Journal cover Journal topic
Biogeosciences An interactive open-access journal of the European Geosciences Union
Journal topic
Volume 10, issue 8
Biogeosciences, 10, 5325-5334, 2013
https://doi.org/10.5194/bg-10-5325-2013
© Author(s) 2013. This work is distributed under
the Creative Commons Attribution 3.0 License.

Special issue: Boknis Eck Time Series Station (SW Baltic Sea)

Biogeosciences, 10, 5325-5334, 2013
https://doi.org/10.5194/bg-10-5325-2013
© Author(s) 2013. This work is distributed under
the Creative Commons Attribution 3.0 License.

Research article 06 Aug 2013

Research article | 06 Aug 2013

Seasonal signatures in SFG vibrational spectra of the sea surface nanolayer at Boknis Eck Time Series Station (SW Baltic Sea)

K. Laß1, H. W. Bange2, and G. Friedrichs1,3 K. Laß et al.
  • 1Institute of Physical Chemistry, Kiel University, Max-Eyth-Str. 1, 24118 Kiel, Germany
  • 2GEOMAR Helmholtz Centre for Ocean Research Kiel, Düsternbrooker Weg 20, 24105 Kiel, Germany
  • 3KMS Kiel Marine Science – Centre for Interdisciplinary Marine Science Kiel University, Olshausenstr. 40, 24098 Kiel, Germany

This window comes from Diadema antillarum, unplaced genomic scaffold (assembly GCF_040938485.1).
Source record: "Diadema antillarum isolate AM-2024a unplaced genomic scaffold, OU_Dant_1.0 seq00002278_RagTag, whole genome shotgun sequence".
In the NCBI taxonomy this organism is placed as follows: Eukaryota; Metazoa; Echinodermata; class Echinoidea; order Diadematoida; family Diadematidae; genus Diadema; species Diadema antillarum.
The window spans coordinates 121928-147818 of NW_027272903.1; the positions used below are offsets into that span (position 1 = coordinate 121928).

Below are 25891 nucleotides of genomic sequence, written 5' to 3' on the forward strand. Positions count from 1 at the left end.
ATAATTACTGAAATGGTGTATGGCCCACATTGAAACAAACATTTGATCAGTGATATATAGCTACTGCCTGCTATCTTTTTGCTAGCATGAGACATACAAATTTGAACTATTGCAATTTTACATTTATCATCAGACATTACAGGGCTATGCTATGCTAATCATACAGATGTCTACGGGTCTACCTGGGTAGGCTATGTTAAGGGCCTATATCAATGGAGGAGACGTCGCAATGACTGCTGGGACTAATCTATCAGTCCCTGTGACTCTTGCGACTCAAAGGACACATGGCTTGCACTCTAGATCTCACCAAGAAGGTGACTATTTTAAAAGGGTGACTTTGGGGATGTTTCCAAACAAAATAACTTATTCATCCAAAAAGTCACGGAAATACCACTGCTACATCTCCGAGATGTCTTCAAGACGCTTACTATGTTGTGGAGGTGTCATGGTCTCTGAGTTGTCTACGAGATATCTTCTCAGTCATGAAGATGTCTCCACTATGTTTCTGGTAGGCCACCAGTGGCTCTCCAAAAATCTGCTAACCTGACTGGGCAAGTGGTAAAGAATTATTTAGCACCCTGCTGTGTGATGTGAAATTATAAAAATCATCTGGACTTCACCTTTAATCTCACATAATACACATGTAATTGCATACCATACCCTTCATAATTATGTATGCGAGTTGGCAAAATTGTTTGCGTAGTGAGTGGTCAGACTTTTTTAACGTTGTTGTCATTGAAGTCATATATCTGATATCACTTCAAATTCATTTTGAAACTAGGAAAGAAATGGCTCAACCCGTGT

Abstract. The very thin sea surface nanolayer on top of the sea surface microlayer, sometimes just one monomolecular layer thick, forms the interface between ocean and atmosphere. Due to the small dimension and tiny amount of substance, knowledge about the development of the layer in the course of the year is scarce. In this work, the sea surface nanolayer at Boknis Eck Time Series Station (BE), southwestern Baltic Sea, has been investigated over a period of three and a half years. Surface water samples were taken monthly by screen sampling and were analyzed in terms of organic content and composition by sum frequency generation spectroscopy, which is specifically sensitive to interfacial layers. A yearly periodicity has been observed with a pronounced abundance of sea surface nanolayer material (such as carbohydrate-rich material) during the summer months. On the basis of our results we conclude that the abundance of organic material in the nanolayer at Boknis Eck is not directly related to phytoplankton abundance alone. We speculate that indeed sloppy feeding of zooplankton together with photochemical and/or microbial processing of organic precursor compounds is responsible for the pronounced seasonality.

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